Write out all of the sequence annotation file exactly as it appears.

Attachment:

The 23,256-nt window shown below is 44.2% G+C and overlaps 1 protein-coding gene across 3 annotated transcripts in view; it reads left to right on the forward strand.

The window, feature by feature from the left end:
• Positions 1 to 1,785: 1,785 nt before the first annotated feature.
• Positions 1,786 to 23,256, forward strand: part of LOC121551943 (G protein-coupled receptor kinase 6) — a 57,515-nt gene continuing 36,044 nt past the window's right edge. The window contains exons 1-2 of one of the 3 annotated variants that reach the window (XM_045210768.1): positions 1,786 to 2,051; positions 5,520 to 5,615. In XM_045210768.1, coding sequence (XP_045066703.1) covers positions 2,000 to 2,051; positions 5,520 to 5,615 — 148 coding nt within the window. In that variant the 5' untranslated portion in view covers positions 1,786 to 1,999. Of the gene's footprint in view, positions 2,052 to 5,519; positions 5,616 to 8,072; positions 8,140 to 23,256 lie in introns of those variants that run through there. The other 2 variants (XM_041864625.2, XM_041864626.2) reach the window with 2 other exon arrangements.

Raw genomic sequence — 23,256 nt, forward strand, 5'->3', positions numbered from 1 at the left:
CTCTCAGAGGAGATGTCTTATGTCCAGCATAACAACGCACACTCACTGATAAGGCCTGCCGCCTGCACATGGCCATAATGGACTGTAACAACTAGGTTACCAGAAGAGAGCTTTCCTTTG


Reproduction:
The 23,256-nt window shown below is 44.2% G+C and overlaps 1 protein-coding gene across 3 annotated transcripts in view; it reads left to right on the forward strand.

The window, feature by feature from the left end:
• Positions 1 to 1,785: 1,785 nt before the first annotated feature.
• Positions 1,786 to 23,256, forward strand: part of LOC121551943 (G protein-coupled receptor kinase 6) — a 57,515-nt gene continuing 36,044 nt past the window's right edge. The window contains exons 1-2 of one of the 3 annotated variants that reach the window (XM_045210768.1): positions 1,786 to 2,051; positions 5,520 to 5,615. In XM_045210768.1, coding sequence (XP_045066703.1) covers positions 2,000 to 2,051; positions 5,520 to 5,615 — 148 coding nt within the window. In that variant the 5' untranslated portion in view covers positions 1,786 to 1,999. Of the gene's footprint in view, positions 2,052 to 5,519; positions 5,616 to 8,072; positions 8,140 to 23,256 lie in introns of those variants that run through there. The other 2 variants (XM_041864625.2, XM_041864626.2) reach the window with 2 other exon arrangements.

Raw genomic sequence — 23,256 nt, forward strand, 5'->3', positions numbered from 1 at the left:
CTCTCAGAGGAGATGTCTTATGTCCAGCATAACAACGCACACTCACTGATAAGGCCTGCCGCCTGCACATGGCCATAATGGACTGTAACAACTAGGTTACCAGAAGAGAGCTTTCCTTTG